The energy upgrades are expected to substantially reduce the annual energy bill. In place of the usual energy bill, each EcoBlock house will have an annual contribution to pay for the operation, maintenance, and insurance for the shared microgrid. If that contribution is collected through a property tax in a CFD or fees to a Trust, the landlord will be paying it. The landlord may pass these costs on to the renter, who is benefitting from the improvements and the reduced bills (assuming utilities were not previously included in the rent). This should not increase overall costs for the tenant. The goal of the project is to share the costs and benefits of sustainability in a way that creates realistic incentives for all participants.

Learn more about allowable rent increases in the City of Oakland

As a homeowner, you will receive EcoBlock retrofits to your home as a gift. You will not be responsible for the cost of equipment, installation, or service during the project period. However, you will begin to make a payment, such as monthly fees to the Trust or annual fees as a CFD special tax, for the purpose of guaranteeing the ongoing maintenance of the equipment after the project ends in 2023. You will not receive compensation for any time you spend, or for any risk you take by participating in the project.

While researchers have analyzed the projected savings from various EcoBlock measures and considered them favorable, we cannot know future electricity, gas, and water rates. We also cannot know exactly how your utility usage may change over time. Therefore, it is impossible to guarantee a specific amount of savings. The expectation is that your utility savings should be substantially greater than the payment (e.g. CFD special tax) you are assessed. The project team will work with the neighborhood to determine the maximum payment that could be assessed. This maximum may not be charged in any given year, but will be disclosed, for example, to title companies or future buyers of your home. Note that the intention of the project is to make EcoBlocks affordable even without a subsidy like the $5 million spent by the CEC on your block. Therefore, ideally, your utility savings should be large enough to pay for the entire capital investment of retrofitting the block — not just the operation and maintenance. Participating in the EcoBlock will not interrupt the relationship with the utility or require owners/residents to pay energy bills to any other parties.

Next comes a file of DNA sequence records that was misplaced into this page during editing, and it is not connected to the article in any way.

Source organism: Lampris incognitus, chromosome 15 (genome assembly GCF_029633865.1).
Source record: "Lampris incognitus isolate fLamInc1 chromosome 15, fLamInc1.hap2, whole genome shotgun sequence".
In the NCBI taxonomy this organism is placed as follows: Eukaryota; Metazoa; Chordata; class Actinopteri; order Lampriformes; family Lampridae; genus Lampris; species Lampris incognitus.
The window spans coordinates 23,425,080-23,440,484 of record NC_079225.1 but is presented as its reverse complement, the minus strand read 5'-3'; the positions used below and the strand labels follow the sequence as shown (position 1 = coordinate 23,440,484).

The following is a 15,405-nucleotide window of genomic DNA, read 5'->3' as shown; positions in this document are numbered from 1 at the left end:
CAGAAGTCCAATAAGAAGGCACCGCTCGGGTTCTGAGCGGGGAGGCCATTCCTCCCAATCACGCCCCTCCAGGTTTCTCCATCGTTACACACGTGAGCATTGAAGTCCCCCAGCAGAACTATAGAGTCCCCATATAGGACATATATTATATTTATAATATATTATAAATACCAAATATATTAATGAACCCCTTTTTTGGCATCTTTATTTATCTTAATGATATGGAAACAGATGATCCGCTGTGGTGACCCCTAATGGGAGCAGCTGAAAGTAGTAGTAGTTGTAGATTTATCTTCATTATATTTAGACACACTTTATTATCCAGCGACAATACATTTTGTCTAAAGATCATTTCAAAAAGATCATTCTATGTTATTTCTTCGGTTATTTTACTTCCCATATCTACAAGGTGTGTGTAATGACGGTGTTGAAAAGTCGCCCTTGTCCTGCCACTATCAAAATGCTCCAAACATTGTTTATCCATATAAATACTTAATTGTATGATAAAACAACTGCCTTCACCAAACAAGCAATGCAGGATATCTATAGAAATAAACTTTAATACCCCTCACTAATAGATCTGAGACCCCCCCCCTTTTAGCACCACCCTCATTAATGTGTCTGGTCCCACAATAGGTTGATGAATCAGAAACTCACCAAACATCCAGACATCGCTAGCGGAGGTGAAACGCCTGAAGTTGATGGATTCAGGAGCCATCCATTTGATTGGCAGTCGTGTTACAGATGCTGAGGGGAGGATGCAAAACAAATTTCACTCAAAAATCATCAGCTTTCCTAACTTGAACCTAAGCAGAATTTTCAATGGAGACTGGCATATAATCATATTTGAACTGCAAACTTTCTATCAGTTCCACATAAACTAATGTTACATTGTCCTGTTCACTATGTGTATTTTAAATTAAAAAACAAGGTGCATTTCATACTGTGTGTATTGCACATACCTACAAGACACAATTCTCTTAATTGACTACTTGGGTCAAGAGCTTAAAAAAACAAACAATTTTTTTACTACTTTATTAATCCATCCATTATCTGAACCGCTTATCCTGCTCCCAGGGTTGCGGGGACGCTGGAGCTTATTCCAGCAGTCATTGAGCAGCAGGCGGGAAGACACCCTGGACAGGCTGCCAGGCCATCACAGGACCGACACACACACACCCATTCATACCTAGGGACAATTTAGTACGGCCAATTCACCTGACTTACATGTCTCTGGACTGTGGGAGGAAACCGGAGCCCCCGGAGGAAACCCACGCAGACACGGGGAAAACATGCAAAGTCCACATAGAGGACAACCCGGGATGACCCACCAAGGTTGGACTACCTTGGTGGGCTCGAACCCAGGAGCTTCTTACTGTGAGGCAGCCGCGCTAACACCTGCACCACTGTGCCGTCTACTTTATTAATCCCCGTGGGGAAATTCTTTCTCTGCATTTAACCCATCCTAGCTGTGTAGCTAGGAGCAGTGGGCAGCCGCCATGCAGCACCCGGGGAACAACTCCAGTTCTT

We’d like to think that improved insulation and new appliances will increase the property value of your house, but we cannot know the future of real estate markets in general, or specific property values.